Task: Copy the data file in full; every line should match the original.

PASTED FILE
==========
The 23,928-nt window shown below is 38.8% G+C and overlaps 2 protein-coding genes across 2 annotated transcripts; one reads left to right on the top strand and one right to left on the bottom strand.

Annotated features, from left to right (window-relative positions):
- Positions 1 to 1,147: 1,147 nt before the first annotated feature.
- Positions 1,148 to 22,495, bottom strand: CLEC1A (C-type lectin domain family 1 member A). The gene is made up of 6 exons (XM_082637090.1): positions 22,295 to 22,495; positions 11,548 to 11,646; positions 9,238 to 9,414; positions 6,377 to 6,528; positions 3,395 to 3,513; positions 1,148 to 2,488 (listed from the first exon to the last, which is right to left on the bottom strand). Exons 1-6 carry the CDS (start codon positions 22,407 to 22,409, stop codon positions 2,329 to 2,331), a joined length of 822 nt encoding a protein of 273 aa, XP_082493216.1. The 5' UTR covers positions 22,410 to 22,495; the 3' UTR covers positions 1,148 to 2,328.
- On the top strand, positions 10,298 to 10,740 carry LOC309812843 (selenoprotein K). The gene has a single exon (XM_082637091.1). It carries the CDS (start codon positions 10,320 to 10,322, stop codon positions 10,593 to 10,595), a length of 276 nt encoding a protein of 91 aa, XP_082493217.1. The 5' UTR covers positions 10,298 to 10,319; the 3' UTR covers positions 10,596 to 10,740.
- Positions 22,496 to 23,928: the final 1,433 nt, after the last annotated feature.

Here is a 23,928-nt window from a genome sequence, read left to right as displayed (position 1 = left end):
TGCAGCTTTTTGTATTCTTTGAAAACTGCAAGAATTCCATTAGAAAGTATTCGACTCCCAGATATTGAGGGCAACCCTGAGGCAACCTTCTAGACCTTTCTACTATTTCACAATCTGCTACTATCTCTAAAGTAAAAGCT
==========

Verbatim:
The 23,928-nt window shown below is 38.8% G+C and overlaps 2 protein-coding genes across 2 annotated transcripts; one reads left to right on the top strand and one right to left on the bottom strand.

Annotated features, from left to right (window-relative positions):
- Positions 1 to 1,147: 1,147 nt before the first annotated feature.
- Positions 1,148 to 22,495, bottom strand: CLEC1A (C-type lectin domain family 1 member A). The gene is made up of 6 exons (XM_082637090.1): positions 22,295 to 22,495; positions 11,548 to 11,646; positions 9,238 to 9,414; positions 6,377 to 6,528; positions 3,395 to 3,513; positions 1,148 to 2,488 (listed from the first exon to the last, which is right to left on the bottom strand). Exons 1-6 carry the CDS (start codon positions 22,407 to 22,409, stop codon positions 2,329 to 2,331), a joined length of 822 nt encoding a protein of 273 aa, XP_082493216.1. The 5' UTR covers positions 22,410 to 22,495; the 3' UTR covers positions 1,148 to 2,328.
- On the top strand, positions 10,298 to 10,740 carry LOC309812843 (selenoprotein K). The gene has a single exon (XM_082637091.1). It carries the CDS (start codon positions 10,320 to 10,322, stop codon positions 10,593 to 10,595), a length of 276 nt encoding a protein of 91 aa, XP_082493217.1. The 5' UTR covers positions 10,298 to 10,319; the 3' UTR covers positions 10,596 to 10,740.
- Positions 22,496 to 23,928: the final 1,433 nt, after the last annotated feature.

Here is a 23,928-nt window from a genome sequence, read left to right as displayed (position 1 = left end):
TGCAGCTTTTTGTATTCTTTGAAAACTGCAAGAATTCCATTAGAAAGTATTCGACTCCCAGATATTGAGGGCAACCCTGAGGCAACCTTCTAGACCTTTCTACTATTTCACAATCTGCTACTATCTCTAAAGTAAAAGCT